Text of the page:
Brazilian peppertree packs power to knock out antibiotic-resistant bacteria

By Carol Clark | eScienceCommons | Feb. 10, 2017

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The weed whisperer: Ethnobotanist Cassandra Quave uncovered a medicinal mechanism of berries from the Brazilian peppertree. The plant is a weedy invasive species in Florida, but valued by traditional healers in the Amazon as a treatment for infections. (Photos by Ann Bordon, Emory Photo/Video)


The red berries of the Brazilian peppertree – a weedy, invasive species common in Florida – contain an extract with the power to disarm dangerous antibiotic-resistant staph bacteria, scientists at Emory University have discovered.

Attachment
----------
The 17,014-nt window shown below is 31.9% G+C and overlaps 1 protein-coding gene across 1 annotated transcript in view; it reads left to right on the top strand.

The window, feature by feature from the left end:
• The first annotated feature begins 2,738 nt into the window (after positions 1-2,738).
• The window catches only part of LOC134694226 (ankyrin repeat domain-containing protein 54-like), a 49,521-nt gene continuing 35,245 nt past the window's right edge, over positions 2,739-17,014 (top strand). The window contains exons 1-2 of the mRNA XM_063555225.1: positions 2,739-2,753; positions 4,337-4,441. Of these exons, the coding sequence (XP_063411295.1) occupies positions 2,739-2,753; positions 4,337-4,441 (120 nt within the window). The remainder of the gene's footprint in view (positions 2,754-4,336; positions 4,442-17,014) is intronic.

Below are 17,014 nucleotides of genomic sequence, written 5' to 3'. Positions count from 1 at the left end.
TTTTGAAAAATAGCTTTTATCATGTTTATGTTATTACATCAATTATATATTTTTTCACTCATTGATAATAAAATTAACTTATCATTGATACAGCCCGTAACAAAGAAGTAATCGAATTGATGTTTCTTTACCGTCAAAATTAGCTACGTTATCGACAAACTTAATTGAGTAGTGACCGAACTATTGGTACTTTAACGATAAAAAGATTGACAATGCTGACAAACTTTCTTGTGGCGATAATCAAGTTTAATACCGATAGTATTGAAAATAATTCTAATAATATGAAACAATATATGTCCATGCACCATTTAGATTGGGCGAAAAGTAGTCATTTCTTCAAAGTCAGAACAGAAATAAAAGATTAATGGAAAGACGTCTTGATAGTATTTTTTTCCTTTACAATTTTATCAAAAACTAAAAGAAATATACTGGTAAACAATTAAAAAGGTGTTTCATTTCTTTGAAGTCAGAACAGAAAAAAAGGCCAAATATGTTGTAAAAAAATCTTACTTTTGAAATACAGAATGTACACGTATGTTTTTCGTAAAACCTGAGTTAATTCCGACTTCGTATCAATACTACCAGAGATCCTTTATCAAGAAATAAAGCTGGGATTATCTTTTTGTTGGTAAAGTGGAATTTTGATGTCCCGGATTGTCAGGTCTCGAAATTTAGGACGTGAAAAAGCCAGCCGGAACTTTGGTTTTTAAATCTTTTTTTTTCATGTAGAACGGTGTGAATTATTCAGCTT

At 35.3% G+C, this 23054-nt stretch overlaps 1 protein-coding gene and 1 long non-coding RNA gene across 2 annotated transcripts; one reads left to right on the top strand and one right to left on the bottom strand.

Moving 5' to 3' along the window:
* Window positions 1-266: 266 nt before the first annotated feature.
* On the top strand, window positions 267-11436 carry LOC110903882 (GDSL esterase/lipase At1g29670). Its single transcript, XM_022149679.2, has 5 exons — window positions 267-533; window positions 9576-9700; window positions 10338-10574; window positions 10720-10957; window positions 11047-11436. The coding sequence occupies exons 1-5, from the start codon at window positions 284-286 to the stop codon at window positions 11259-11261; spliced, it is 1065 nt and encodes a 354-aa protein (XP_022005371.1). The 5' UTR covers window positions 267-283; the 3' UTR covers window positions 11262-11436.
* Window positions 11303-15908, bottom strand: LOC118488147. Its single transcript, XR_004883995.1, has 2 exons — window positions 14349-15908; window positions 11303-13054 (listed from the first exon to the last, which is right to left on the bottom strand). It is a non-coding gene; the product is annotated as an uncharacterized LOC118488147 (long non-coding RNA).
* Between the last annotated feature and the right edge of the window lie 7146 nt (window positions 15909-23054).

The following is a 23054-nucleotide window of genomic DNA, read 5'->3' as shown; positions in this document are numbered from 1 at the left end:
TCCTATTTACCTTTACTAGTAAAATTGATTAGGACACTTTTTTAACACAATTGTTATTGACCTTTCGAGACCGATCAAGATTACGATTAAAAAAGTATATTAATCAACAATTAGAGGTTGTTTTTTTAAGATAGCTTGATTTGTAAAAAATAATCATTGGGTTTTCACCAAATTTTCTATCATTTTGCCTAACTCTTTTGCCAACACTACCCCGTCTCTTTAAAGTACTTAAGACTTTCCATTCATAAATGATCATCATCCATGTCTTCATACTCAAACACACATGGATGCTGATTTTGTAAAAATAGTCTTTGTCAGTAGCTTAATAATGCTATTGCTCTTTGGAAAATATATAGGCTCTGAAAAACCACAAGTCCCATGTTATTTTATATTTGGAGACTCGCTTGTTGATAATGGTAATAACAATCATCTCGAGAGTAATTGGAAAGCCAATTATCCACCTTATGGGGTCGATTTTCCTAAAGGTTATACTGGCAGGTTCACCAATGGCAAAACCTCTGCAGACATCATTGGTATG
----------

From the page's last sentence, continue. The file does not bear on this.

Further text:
The journal Scientific Reports published the finding, made in the lab of Cassandra Quave, an assistant professor in Emory’s Center for the Study of Human Health and in the School of Medicine’s Department of Dermatology.

“Traditional healers in the Amazon have used the Brazilian peppertree for hundreds of years to treat infections of the skin and soft tissues,” Quave says. “We pulled apart the chemical ingredients of the berries and systematically tested them against disease-causing bacteria to uncover a medicinal mechanism of this plant.”

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